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Men's Groups

Stages in the Group's Life: The Beginning

from Talking with Our Brothers

Copyright © 1995 by George Taylor


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CHAPTER 7: Stages in the Group's Life: The Beginning

We will always find the first meetings of a group exciting, frightening, and challenging. We come together bringing all our fears from past men's events (fraternity hazings, army drinking parties, high school football) where we were hurt or maybe shamed for being vulnerable. All these painful episodes and memories reside somewhere in the room when we meet. As much as we want to let go of these memories, we will also want to control group process, so we don't have to be vulnerable until we build up some trust.

When I began leading groups, I wanted to be in control, so that the group would work "right", and so that the members would get the "proper" experience. What that meant, of course, was I was afraid to be vulnerable and say when I didn't know what to do next. I needed to appear "together," so I could stay safe. In this phase of my leadership I thought I had to manage the group carefully, so that members would feel good about the group. (And thus I could feel good about myself.)

Over time, I learned to trust group process and the members more. I began to let go, to let the group take care of itself, in terms of deciding on and doing activities, and even in intervening with and making comments to other members. But most important, I let go of holding myself back from the group, and of attempting to create a positive image of myself in their eyes. I started sharing my own life events more in the group, my thoughts, doubts, and feelings while I was with them.

Because of my belief in the importance of men's community, I realized I had to be in the group more, instead of playing the role of a therapist-observer. This is also an issue of timing. After the group has built up cohesion and trust between group members and between members and leaders, the time is ripe for more personal sharing by the facilitator.

And I know that whenever I join a group or a project, I am anxious, and this anxiety shows itself in different ways. I want to please the other members of the group, and sometimes I make jokes to diffuse my own fear. All of us, in the beginning stages of a group, will resort to old defensive patterns to keep people away, to control how vulnerable we will become.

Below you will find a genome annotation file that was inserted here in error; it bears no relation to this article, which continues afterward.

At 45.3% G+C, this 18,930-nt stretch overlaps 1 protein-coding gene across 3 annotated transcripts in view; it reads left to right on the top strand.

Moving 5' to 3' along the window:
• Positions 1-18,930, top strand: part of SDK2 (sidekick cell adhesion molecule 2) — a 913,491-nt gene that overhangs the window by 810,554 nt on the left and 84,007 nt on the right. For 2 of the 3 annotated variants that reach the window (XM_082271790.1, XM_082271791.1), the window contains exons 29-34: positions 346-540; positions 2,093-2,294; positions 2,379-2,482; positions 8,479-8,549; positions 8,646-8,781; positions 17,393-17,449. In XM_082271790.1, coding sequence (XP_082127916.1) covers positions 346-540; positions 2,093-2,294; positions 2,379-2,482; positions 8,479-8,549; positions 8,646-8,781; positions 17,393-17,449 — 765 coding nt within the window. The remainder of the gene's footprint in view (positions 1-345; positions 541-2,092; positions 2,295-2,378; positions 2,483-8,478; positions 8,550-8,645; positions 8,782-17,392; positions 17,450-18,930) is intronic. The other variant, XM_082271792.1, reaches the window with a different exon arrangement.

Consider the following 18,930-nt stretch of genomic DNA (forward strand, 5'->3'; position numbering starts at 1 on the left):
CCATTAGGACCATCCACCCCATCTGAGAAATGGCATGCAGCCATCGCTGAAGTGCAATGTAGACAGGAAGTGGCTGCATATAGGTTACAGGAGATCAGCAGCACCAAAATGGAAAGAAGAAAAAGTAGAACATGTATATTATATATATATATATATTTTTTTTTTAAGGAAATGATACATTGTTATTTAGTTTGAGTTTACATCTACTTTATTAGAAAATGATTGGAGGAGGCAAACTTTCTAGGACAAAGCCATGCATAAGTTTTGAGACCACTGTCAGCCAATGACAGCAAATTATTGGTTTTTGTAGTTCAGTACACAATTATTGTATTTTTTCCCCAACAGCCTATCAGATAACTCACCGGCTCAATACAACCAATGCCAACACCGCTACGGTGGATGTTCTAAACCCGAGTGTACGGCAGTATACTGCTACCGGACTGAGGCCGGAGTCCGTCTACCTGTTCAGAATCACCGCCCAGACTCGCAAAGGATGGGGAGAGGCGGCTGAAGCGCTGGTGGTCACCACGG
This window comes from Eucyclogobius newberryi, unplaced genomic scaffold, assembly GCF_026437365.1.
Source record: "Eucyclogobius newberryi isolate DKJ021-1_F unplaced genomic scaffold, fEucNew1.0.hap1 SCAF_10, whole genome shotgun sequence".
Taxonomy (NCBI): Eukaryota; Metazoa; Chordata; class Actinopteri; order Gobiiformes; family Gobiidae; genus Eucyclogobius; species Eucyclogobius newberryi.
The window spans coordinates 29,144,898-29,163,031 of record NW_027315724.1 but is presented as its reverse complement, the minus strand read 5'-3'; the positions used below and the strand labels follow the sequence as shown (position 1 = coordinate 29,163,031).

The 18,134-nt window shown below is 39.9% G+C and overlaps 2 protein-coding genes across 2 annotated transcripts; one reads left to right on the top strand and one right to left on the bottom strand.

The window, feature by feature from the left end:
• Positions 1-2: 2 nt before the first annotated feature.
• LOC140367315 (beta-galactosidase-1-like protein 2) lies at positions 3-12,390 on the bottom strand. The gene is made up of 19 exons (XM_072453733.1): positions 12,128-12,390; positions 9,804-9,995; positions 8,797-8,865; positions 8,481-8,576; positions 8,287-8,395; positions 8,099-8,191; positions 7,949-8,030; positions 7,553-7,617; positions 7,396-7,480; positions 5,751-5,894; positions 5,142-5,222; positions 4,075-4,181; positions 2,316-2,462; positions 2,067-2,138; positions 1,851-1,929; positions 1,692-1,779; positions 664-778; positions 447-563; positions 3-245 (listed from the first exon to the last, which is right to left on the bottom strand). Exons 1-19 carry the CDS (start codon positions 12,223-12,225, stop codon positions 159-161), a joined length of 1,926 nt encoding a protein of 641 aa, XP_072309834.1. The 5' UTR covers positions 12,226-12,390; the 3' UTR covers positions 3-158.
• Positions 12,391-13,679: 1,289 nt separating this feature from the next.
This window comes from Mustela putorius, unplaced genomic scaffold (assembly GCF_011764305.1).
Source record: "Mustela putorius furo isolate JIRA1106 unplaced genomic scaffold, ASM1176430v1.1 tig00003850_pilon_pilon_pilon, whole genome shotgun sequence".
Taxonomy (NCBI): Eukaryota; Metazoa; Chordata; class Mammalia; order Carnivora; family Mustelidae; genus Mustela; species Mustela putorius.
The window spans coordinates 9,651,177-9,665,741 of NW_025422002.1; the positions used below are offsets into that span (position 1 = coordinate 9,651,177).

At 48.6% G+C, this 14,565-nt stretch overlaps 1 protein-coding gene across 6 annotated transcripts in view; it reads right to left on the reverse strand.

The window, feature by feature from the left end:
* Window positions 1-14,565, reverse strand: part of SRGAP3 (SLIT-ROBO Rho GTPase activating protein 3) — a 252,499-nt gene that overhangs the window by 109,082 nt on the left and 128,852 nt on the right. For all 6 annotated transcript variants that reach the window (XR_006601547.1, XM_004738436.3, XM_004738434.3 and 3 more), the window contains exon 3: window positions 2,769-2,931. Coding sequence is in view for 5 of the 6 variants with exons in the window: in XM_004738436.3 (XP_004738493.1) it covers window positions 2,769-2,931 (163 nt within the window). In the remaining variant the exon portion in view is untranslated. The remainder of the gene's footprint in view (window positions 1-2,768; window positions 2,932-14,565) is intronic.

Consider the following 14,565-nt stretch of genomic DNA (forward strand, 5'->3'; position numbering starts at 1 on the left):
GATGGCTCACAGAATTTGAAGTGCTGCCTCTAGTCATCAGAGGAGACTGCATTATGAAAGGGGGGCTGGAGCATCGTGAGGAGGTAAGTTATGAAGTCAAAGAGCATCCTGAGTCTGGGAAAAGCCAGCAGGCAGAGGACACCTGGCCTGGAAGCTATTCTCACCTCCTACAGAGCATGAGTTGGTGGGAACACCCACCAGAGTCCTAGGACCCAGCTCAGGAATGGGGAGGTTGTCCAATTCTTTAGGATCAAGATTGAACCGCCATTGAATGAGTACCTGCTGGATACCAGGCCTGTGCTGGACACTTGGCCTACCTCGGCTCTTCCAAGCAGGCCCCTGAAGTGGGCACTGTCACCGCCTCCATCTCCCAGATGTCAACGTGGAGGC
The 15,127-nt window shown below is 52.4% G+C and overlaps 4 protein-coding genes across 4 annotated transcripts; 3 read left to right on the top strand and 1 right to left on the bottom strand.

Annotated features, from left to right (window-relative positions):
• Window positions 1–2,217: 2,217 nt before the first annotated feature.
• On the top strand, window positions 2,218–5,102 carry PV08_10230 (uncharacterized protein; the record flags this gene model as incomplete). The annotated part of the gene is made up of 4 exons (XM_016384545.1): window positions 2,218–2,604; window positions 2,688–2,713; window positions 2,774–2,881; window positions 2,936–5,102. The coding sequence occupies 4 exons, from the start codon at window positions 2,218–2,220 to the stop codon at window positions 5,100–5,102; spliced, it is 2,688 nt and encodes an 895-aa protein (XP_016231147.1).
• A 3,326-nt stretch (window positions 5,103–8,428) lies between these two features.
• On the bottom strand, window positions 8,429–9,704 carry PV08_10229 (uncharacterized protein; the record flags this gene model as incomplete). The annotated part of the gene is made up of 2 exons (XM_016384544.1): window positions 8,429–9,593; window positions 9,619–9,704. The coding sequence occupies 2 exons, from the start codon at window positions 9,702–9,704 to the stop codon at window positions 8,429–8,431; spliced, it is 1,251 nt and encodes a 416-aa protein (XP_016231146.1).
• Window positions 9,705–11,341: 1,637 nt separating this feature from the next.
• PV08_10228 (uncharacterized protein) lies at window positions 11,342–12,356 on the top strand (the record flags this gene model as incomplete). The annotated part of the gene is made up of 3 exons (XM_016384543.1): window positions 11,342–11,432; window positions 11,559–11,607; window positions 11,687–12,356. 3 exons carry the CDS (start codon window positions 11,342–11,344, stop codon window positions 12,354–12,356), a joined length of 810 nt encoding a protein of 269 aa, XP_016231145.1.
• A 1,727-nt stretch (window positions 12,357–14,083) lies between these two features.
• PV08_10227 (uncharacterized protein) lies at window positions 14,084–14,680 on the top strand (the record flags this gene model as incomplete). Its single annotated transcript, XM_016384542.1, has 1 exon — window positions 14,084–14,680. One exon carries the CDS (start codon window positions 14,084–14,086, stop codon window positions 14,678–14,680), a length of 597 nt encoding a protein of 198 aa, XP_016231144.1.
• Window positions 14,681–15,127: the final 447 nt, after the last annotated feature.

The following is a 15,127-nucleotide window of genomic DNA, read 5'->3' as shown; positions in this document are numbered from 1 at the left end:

One time several years ago, my men's group interviewed a new man. The whole evening he was there, he spent drawing a picture on a big pad in his lap. Finally one of the other members said, "Tim, what are you doing..." Tim said, "Oh just trying to sketch out some ideas I had about...." Needless to say, we were not impressed with his willingness to be present and didn't invite him to stay.

I use this example because we all resist intimacy in some way. Men will ask a thousand questions before they commit to a group, and most of the questions revolve around one or two central issues: Will I get hurt? Will the group love and accept me if I really show myself? If the group can talk about these issues in depth, great awareness and transformation can occur.

I have begun here in Chapter 7 with a group of exercises designed to help the group get started with clear intentions and a clear vision, with some simple group activities (mostly discussions), and with brief rituals to open and close the group. This section of exercises could take six to ten meetings to complete, since the discussion questions raised in the Group Topics exercises could each take a two-hour meeting or more to complete. I recommend taking time on each one, until members feel in accord with the vision of the group and their intentions to explore psychological dynamics that will inevitably emerge in a group.

These activities are taken from a longer chapter in Talking with Our Brothers, about activities which you can use when your group appears to be stagnating or having communication problems. Sorry, the book is currently out of print. E-mail me if you eant to be notified if it is again available.

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